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Tuesday, May 3, 2011

St. Monica…The Secret of Motherhood


“…You were within me but I was outside myself…You were with me, and I was not with you…You have called, you have cried and you have pierced my deafness.  You have radiated forth, you have shined out brightly and you have dispelled my blindness.” – St Augustine



Amidst all the secular commercialization of Mothers’ Day and the more popular association of this blessed day with the Blessed Virgin Mother, I will simply reflect on the simple life journey of St Monica this time.


Perhaps, this familiar Saint also reminding me of my late relative nun, who embraced the Franciscan Spirituality in the footsteps of St Francis of Assisi to follow Christ more closely and intimately for the rest of her life; 61 years of obedient service.  She had also served as the Superior General of the Congregation of the Sisters of St Francis of Sarawak, on the island of Borneo, Malaysia; even had the blessed opportunity to meet Pope John Paul II in Rome.


Saint Monica was born, in 322, of Christian parents in North Africa.  Her parents selected a husband for her.  At seventeen, she married Patricius, a forty-year-old pagan Roman official, known for his dissolute habits, unfaithfulness and violent temper.


It was not a happy marriage and Monica turned more and more to her religion for strength and patience to bear his abuse, his criticism and his anger.  His only ‘virtue’ was that he did not beat her.  (She pointed out to other complaining wives that often, their sharp tongues were more to blame for the beatings they got than their spouses’ ill tempers.)


To add insult to injury, her cantankerous mother-in-law, who taunted her and told lies about her, lived with them.  But Monica ignored the indignities they heaped on her, and practiced good works instead, giving to the poor and helping the sick while, still caring for her family. Monica and Patricius had three children – Augustine (brilliantly clever but was a source of constant worry for Monica), Navigus, the second and a daughter, Perpetua.

Simply through her patience and prayer, she was able to convert Patricius and his mother.  She was widowed and for many years, prayed for the conversion of Augustine, who from the time he went to study in Carthage when he was seventeen lived a wayward life, abandoned the Christian faith and embraced Manichaeism, dabbled in other philosophies and had a mistress with whom he lived for fifteen years and despite never marrying, bore him a son.


Monica discovered the way of life of Augustine and was simply heartbroken.  She began her prayers for his conversion, her tears, vigils and fast which would last seventeen years.

She followed him to Rome, prayed constantly for him to turn to God, and then to Milan where he embraced Christianity and was baptized on Easter of the year 386 at the age of thirty-three by St Ambrose. (Her son became so strongly drawn to the faith that he was eventually canonized as St Augustine.) She lived with him in a community life of prayer and meditation.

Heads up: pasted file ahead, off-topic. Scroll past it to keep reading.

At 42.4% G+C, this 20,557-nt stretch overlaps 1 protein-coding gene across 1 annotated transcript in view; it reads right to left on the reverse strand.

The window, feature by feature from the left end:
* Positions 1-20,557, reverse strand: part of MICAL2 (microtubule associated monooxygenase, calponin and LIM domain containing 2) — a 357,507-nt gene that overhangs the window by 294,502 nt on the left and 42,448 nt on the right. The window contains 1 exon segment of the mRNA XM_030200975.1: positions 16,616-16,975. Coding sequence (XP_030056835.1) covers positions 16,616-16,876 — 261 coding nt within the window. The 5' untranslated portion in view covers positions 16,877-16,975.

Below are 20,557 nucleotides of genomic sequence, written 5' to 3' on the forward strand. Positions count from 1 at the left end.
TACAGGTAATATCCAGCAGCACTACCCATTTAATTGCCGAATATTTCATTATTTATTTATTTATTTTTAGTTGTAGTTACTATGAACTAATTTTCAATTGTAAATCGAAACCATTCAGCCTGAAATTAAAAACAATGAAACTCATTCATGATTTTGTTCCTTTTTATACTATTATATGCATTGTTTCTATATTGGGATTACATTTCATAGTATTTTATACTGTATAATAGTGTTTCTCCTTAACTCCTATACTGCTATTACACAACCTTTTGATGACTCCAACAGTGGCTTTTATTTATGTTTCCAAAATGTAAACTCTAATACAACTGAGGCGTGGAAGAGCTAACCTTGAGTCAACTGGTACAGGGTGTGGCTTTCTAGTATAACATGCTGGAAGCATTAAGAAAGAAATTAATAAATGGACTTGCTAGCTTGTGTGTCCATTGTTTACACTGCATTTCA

She died in Italy, on the way back to Africa.  Augustine closed her eyes, restrained his grief in public, but wept unabashedly in private “for a mother who for many years had wept for me, that I might live, O Lord, in thee…”

St Monica is the patroness of married women and regarded as a model for Christian mothers; especially of all parents whose young are off today on a scary adventurous roller coaster journey through life.


I trust that many parents today, especially mothers, can relate to this; facing similar challenges and problems.


However despairing Monica must have felt, she never ever gave up.  She realized that she could not do everything on her own and was not afraid to ask others for help, even when it embarrassed her.  As we recall how St Monica persevered, I also remember how my auntie nun would pray for me throughout my life especially during my exams, ‘formed’ me through her letters and spiritual books; never fail to offer a simple Eucharistic Mass for me on my birthday.  Now, with her ‘higher’ connections, I pray that she will continue to do the same for my remaining journey.


The story of St Monica, reaffirms for us today that, with God, all things are possible!  In the remaining week leading to the Mothers’ Day weekend, embraced by the joyful Easter season, we remember our mother, our spouse, the gift of motherhood to humanity, as we pray…


O Lord, who taught Monica to persevere for the good of her family, help me to be a better parent to my children.  Help me to have patience with them when they misbehave and give me the strength to guide them gently to the right path.  Permit me always to forgive their misdeeds and keep me from speaking harshly or punishing unwisely.  Please help me to be a beacon of goodness for them as they grow to adulthood and to be a good example to them in all that I say and do.  Amen.


“Bury my body anywhere; it does not matter.  Do not let that disturb you.  This only I ask - that you remember me at the altar of God wherever you may be.”
- St. Monica to her sons as she lay dying far from home



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